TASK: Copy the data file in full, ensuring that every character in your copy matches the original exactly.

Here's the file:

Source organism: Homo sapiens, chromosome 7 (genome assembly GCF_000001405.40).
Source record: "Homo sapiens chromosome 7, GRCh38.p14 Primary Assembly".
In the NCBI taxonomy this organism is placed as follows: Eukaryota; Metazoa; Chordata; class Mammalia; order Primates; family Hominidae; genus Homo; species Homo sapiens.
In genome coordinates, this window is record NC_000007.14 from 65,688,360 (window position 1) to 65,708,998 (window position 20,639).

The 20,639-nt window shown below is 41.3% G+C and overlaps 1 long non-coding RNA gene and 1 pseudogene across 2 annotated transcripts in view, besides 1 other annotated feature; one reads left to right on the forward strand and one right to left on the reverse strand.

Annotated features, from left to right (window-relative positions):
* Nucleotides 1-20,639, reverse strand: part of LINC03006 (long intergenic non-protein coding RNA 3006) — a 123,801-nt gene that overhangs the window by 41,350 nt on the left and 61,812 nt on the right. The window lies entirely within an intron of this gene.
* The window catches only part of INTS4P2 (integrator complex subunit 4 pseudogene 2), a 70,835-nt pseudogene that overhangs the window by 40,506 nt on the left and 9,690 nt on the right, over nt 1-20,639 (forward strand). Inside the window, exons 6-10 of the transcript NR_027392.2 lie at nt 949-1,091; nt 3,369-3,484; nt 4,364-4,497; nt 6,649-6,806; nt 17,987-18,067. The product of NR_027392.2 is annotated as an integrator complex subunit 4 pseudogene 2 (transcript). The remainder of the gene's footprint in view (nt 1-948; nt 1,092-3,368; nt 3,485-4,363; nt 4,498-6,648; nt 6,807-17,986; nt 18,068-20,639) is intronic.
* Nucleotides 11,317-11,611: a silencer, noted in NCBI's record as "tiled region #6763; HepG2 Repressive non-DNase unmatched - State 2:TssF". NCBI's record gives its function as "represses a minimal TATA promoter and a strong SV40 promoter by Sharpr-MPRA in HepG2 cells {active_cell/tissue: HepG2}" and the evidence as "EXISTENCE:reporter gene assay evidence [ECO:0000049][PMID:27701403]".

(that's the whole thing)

Source organism: Homo sapiens, chromosome 7 (genome assembly GCF_000001405.40).
Source record: "Homo sapiens chromosome 7, GRCh38.p14 Primary Assembly".
In the NCBI taxonomy this organism is placed as follows: Eukaryota; Metazoa; Chordata; class Mammalia; order Primates; family Hominidae; genus Homo; species Homo sapiens.
In genome coordinates, this window is record NC_000007.14 from 65,688,360 (window position 1) to 65,708,998 (window position 20,639).

The 20,639-nt window shown below is 41.3% G+C and overlaps 1 long non-coding RNA gene and 1 pseudogene across 2 annotated transcripts in view, besides 1 other annotated feature; one reads left to right on the forward strand and one right to left on the reverse strand.

Annotated features, from left to right (window-relative positions):
* Nucleotides 1-20,639, reverse strand: part of LINC03006 (long intergenic non-protein coding RNA 3006) — a 123,801-nt gene that overhangs the window by 41,350 nt on the left and 61,812 nt on the right. The window lies entirely within an intron of this gene.
* The window catches only part of INTS4P2 (integrator complex subunit 4 pseudogene 2), a 70,835-nt pseudogene that overhangs the window by 40,506 nt on the left and 9,690 nt on the right, over nt 1-20,639 (forward strand). Inside the window, exons 6-10 of the transcript NR_027392.2 lie at nt 949-1,091; nt 3,369-3,484; nt 4,364-4,497; nt 6,649-6,806; nt 17,987-18,067. The product of NR_027392.2 is annotated as an integrator complex subunit 4 pseudogene 2 (transcript). The remainder of the gene's footprint in view (nt 1-948; nt 1,092-3,368; nt 3,485-4,363; nt 4,498-6,648; nt 6,807-17,986; nt 18,068-20,639) is intronic.
* Nucleotides 11,317-11,611: a silencer, noted in NCBI's record as "tiled region #6763; HepG2 Repressive non-DNase unmatched - State 2:TssF". NCBI's record gives its function as "represses a minimal TATA promoter and a strong SV40 promoter by Sharpr-MPRA in HepG2 cells {active_cell/tissue: HepG2}" and the evidence as "EXISTENCE:reporter gene assay evidence [ECO:0000049][PMID:27701403]".